Each year we were lead first through the dungeons of the male slaves. Standing in the dark with the faint scent of mildew, vomit, and feces in our nostrils, we learned that right above us sat the church used at that time. A moment not easily forgotten, I wondered to myself how people could worship God in that church when there were others literally living in hell right below them.
But before that thought had a chance to fully settle in my heart we were off, this time to visit the dungeon that held women and children. On our way there, we walked through a tiny cell used to hold those who rebelled: women who refused to give up their babies, men who refused to lose their dignity, and children of God who refused the sexual advances of others.
Once inside the women’s and children’s dungeon, I would see a stairwell leading to the captains room, realizing these steps were strategically placed to connect the most powerful to the most vulnerable. We walked through the living quarters of the Dutch or Portuguese or English, and look out the window to an ocean so blue, so beautiful, so calming, wondering how could this all be. Finally we made our way back down to the lower level and went through a door labeled “The Door of No Return,” so named because for all who left through this door, none ever made it back.
Each year while visiting this castle I would rediscover that my story is somehow connected with the stories of those I was learning about, even though they were written long before I was born. I would realize that their history was mine and mine theirs; it was our history, our story. Artist Micah Bourne filmed a powerful poem, “Thank God for Evolution,” on location at this same slave castle.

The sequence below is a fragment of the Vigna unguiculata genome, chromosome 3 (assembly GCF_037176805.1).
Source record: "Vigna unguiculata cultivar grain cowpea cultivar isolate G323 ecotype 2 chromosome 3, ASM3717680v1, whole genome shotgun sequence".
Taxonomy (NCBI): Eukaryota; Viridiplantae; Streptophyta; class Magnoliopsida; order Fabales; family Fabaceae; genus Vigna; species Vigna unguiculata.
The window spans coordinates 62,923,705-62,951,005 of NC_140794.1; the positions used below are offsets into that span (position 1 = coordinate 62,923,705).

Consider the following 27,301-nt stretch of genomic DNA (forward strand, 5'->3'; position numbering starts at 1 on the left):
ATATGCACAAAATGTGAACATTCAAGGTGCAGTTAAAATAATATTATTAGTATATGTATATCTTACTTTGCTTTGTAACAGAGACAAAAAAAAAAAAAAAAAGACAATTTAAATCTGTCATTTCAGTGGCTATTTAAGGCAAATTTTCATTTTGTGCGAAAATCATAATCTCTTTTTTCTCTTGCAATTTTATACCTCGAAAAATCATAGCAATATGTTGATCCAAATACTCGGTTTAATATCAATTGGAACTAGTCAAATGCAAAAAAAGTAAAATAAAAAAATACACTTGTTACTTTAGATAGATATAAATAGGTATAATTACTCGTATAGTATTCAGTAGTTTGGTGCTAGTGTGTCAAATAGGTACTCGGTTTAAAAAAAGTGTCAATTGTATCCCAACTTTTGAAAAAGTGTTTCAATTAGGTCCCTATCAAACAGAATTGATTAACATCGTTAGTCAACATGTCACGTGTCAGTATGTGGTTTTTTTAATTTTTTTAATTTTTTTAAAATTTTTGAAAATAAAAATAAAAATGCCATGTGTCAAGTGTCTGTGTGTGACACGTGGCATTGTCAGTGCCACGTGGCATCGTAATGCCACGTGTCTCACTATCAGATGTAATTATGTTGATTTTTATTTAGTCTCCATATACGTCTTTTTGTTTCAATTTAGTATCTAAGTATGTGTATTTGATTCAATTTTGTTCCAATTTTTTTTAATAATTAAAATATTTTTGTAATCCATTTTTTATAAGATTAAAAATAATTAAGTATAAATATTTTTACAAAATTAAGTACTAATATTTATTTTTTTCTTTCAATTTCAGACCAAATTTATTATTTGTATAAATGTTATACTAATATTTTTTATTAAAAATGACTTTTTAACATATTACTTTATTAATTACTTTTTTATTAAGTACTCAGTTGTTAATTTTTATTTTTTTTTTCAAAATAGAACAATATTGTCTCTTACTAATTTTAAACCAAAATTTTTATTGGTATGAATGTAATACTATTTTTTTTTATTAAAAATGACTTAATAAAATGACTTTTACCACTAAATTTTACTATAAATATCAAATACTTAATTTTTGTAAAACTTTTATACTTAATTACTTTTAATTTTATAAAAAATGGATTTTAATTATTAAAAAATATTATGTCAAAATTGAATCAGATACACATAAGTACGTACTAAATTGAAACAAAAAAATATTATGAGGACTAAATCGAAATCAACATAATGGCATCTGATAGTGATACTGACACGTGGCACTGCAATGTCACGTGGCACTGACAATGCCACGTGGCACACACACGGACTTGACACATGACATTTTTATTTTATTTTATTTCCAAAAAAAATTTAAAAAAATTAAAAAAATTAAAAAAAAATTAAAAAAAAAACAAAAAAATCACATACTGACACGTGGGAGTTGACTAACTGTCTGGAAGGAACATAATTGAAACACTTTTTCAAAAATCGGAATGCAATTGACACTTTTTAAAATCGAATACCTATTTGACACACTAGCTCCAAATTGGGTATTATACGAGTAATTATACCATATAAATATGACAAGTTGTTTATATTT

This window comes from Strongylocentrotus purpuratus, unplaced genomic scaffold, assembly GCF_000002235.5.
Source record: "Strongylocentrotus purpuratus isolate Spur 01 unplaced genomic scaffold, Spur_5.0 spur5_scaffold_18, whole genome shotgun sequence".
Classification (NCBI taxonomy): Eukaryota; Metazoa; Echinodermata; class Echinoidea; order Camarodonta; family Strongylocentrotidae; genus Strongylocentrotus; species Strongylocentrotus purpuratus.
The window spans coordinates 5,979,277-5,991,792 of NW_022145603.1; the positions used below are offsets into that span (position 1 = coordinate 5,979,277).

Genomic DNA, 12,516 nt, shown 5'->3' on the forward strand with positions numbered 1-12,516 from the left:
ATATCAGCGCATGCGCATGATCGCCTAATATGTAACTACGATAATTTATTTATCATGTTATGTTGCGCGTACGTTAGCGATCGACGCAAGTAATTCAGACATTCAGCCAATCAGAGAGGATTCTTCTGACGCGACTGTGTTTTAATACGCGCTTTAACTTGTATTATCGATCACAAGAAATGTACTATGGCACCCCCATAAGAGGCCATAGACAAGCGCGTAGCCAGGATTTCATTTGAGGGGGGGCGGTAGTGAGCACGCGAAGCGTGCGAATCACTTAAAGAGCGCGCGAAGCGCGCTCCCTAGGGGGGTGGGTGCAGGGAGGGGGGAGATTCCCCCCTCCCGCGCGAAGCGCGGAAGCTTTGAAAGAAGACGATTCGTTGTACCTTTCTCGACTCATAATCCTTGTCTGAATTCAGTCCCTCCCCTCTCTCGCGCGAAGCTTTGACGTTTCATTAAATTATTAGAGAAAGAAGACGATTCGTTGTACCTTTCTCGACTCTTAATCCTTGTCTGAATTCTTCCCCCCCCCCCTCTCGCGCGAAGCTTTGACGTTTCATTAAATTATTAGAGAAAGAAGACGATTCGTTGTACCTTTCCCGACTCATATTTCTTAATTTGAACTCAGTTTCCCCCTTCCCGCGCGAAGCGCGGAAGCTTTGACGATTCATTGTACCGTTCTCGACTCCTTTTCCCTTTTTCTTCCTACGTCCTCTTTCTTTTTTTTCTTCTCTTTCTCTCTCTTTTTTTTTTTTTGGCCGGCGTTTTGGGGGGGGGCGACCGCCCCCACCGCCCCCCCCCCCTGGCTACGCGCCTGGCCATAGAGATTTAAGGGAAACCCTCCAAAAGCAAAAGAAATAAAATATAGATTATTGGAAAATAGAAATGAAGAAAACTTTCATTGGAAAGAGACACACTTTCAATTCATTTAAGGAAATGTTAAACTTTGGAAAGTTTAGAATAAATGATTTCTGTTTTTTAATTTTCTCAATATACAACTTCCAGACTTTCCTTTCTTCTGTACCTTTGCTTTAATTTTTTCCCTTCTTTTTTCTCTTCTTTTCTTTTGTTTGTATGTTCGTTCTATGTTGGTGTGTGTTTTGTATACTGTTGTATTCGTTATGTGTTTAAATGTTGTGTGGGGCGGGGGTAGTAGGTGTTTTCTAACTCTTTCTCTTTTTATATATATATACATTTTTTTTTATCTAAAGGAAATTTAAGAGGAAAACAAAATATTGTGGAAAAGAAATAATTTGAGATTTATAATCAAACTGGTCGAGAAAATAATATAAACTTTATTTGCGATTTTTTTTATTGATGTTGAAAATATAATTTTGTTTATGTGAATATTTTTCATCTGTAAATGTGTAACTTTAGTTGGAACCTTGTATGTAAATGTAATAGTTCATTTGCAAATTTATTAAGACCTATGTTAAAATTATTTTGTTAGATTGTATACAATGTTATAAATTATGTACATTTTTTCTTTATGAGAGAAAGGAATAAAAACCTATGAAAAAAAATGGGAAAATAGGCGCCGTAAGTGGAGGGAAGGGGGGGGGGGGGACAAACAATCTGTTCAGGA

I share this with you because until we have moments like these, moments of deep connection with others, it’s hard to become the empathetic and loving people we are called to be. We desire to be advocates for the most vulnerable in our society but until we discover the connection that links us all we can only be sympathetic responders, which is something entirely different.
If you have read this far you are probably wondering what any of this has to do with social work and the advancement of our profession. My answer is: everything! When leaving the castle I would notice each year a photograph of what appeared to be writing on the wall, which reads, “Until the lion has it’s historian the hunter will always be the hero.”
As social workers, our profession demands that we give each person the dignity that is due to her/him, and that we seek justice where injustice thrives. We need to begin sharing each others’ stories, so that at the end of the day, it is not the hunter that wins, but it is us, all of us.
May we be a profession that strives to find an inter connectedness that heals us and binds us together. And like any good minister I close us with a hearty, “AMEN!
Heather M. is Minister of Missions at Wilshire Baptist Church in Texas. She has been a member of NACSW since 2012.